On top of the four conventionally powered S90s, there’s also a plug-in hybrid version that combines a 2.0-litre petrol engine with an electric motor to give a combined output of 390 horsepower. You can roll around on electric power alone for around 30 miles or so, and the acceleration you feel is reasonably sprightly and more-or-less silent. When the battery runs low, or more performance is needed, the petrol engine joins the party, and the combined efforts of both power sources results in properly strong acceleration.
How much will it cost me?
As you might expect, the S90 is a bit cheaper to buy than its direct rivals. You save a useful amount compared with the equivalent Audi A6, and the gap is bigger still when compared with the BMW 5 Series and Mercedes E-Class. Resale values are also on a par with those competitors, so you shouldn’t lose out when the time comes to sell the car on, either. Official figures say you’ll average around 60mpg with the D4 engine, a figure that drops to around 50mpg with the four-wheel drive D5. The T4 and T5 petrol both return around 40mpg. The plug-in hybrid version, meanwhile, has an official figure of around 130mpg, although you’ll have to spend the vast majority of your time driving purely on electric power to get anywhere near that figure in the real world.
How reliable is it?
As yet, it’s impossible to be sure just how reliable the S90 will be. However, it shares much of its platform and technology with the XC90, and although there’s only limited information about that (also very new) car, what little feedback there is has been generally very positive. As a company, Volvo sits just below average in Warranty Direct’s Reliability Index, but that score reflects the performance of much older models, and we feel sure that more modern models like the V90 will perform much better.
How safe is it?
In some ways, the S90 is like no other previous Volvo saloon, but when it comes to safety, this is a Volvo through and through, with class- (if not industry-) leading safety features. Naturally, every model comes with Isofix child-seat mounts on the outer rear seats, airbags all over the place (including full-length curtain airbags and one to protect the driver’s knees) and umpteen electronic traction aids, but there’s plenty more on top. This includes the City Safety system (with fully autonomous braking), Driver Alert Control, Adaptive Cruise Control and Pilot Assist, a semi-autonomous driving system that takes care of the steering, accelerator and brakes at up to 80 mph on the motorway. And, should the car leave the road, the safety systems automatically tighten the front seatbelts, while the front seat frames have a collapsible section that helps to prevent spinal injuries. When the S90 was tested by Euro NCAP in early 2017, not only did it score the full five stars, it earned one of the highest ever scores from the organisation.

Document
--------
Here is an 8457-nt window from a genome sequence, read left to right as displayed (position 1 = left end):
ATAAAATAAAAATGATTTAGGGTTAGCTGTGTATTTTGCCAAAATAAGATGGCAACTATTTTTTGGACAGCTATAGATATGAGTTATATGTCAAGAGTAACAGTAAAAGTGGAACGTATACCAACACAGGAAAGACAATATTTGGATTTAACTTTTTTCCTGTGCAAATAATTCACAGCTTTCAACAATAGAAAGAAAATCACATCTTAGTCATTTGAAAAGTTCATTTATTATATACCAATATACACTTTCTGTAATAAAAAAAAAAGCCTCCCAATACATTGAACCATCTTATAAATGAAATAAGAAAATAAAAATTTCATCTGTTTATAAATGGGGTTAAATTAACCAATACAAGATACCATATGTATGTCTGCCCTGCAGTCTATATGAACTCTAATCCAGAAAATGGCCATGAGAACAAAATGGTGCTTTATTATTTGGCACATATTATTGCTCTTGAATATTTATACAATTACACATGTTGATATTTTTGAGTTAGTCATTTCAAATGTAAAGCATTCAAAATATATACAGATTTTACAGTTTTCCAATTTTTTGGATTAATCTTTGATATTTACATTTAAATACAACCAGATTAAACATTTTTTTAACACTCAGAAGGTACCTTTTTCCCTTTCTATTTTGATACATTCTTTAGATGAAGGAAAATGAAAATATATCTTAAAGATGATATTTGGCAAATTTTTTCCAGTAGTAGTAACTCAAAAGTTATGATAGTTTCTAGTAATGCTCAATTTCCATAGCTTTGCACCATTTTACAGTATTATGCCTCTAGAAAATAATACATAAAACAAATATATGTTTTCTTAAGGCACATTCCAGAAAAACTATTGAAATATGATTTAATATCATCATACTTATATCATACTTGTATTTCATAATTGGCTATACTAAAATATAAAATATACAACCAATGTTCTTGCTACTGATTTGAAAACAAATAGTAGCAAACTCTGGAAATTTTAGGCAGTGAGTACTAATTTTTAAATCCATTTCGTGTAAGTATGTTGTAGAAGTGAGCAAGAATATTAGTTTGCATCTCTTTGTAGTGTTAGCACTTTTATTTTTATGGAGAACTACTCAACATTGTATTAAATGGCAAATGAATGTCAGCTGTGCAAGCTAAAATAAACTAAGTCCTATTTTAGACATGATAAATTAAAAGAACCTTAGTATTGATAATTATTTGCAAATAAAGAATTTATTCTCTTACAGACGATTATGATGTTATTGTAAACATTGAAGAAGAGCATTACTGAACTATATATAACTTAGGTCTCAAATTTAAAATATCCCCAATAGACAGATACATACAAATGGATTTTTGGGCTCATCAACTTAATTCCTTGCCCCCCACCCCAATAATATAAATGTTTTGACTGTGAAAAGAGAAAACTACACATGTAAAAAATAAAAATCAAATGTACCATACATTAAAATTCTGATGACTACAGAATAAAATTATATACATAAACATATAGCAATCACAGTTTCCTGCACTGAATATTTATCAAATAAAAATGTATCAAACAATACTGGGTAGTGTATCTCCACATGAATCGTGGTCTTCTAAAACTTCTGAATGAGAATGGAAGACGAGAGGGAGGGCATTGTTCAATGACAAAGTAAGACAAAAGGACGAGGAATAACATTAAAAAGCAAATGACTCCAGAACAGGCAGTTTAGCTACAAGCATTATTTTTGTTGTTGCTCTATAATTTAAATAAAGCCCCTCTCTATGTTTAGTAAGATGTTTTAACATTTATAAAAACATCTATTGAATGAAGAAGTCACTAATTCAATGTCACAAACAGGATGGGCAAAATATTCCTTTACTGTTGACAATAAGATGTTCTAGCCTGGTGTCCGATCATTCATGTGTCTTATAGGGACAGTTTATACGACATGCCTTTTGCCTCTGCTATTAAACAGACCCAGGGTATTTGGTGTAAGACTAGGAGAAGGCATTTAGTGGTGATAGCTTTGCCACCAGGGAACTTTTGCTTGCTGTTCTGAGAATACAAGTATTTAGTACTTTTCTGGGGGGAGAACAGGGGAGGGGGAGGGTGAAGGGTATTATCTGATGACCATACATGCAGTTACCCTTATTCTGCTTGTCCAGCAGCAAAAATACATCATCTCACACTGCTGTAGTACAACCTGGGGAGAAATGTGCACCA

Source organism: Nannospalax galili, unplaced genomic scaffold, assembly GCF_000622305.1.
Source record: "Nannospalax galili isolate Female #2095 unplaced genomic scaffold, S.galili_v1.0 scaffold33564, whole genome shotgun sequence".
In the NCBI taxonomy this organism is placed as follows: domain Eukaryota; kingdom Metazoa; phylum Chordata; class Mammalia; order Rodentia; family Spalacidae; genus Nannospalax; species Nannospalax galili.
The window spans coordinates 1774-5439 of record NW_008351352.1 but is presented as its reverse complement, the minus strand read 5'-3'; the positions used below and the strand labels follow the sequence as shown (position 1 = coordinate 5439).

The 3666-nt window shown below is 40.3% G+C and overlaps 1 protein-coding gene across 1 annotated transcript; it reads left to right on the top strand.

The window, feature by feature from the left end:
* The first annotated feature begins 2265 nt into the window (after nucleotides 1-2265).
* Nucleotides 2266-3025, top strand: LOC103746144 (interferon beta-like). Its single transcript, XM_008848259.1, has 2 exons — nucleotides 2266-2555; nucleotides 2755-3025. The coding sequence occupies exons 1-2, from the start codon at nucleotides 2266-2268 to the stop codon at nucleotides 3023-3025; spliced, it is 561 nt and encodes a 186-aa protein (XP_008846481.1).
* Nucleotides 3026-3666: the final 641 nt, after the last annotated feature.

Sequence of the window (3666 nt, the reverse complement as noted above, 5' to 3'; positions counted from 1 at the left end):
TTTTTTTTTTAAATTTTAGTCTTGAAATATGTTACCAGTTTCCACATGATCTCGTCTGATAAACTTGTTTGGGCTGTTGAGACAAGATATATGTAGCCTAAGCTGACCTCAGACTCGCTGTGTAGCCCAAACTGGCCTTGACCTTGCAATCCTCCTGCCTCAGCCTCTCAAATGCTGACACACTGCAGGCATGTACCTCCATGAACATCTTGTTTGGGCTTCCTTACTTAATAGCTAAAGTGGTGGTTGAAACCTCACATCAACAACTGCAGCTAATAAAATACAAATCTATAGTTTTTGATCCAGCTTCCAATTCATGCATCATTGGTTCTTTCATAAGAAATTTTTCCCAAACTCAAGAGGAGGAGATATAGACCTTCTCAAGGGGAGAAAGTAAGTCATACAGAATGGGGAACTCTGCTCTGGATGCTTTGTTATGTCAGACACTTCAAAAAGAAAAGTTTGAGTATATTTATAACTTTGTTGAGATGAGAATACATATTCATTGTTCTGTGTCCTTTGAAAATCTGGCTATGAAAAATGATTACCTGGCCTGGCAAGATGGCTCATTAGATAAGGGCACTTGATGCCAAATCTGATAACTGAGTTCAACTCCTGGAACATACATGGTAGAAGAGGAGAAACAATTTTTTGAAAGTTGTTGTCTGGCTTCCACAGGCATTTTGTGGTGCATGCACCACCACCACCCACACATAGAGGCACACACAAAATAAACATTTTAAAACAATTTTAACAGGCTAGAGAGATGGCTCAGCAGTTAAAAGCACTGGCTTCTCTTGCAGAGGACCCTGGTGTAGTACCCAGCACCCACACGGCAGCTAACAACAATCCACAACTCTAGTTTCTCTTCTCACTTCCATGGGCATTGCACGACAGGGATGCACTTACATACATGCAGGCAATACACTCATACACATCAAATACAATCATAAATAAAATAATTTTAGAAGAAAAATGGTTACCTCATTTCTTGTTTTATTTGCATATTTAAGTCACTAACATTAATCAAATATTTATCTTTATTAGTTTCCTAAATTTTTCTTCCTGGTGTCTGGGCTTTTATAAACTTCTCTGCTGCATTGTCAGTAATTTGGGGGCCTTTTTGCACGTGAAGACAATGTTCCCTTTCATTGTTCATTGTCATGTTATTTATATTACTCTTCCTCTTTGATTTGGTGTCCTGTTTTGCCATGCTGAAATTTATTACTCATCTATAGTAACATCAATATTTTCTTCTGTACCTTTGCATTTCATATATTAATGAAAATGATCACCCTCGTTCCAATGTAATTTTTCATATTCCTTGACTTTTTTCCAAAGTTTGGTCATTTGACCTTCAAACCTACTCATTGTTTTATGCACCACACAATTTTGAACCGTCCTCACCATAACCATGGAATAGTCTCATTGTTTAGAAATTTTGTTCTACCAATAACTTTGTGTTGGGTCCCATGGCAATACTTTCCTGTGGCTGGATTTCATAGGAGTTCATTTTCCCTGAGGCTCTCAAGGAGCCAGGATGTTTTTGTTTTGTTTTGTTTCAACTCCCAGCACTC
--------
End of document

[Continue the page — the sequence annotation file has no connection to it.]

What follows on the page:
How much equipment do I get?
Even the ‘basic’ Momentum trim level comes with the touchscreen infotainment system (which includes voice control, sat-nav and a feature that allows the car to book itself in for a service), as well as DAB, Bluetooth connectivity, heated front seats, dual-zone climate control and leather-faced upholstery. Upgrade to Inscription, and you also get full leather upholstery, electrically operated front seats, keyless entry and walnut inlays in the cabin, while R-Design gives the car a sporty look, with almost all of the extra kit being style-related. Despite the generous standard kit, there are plenty of options on top, too, and many are bundled into packs, such as the Winter pack (including heated windscreen and heated steering wheel) and Xenium, which brings you a panoramic sunroof and the 360-degree around view parking aid.
Because you want a big executive saloon that majors on comfort, smoothness and refinement rather than a sporty drive. True, this isn’t the most engaging car in the class to drive, but it’s certainly pleasant. And, what it loses in sheer involvement, it more than makes up for in everyday usability.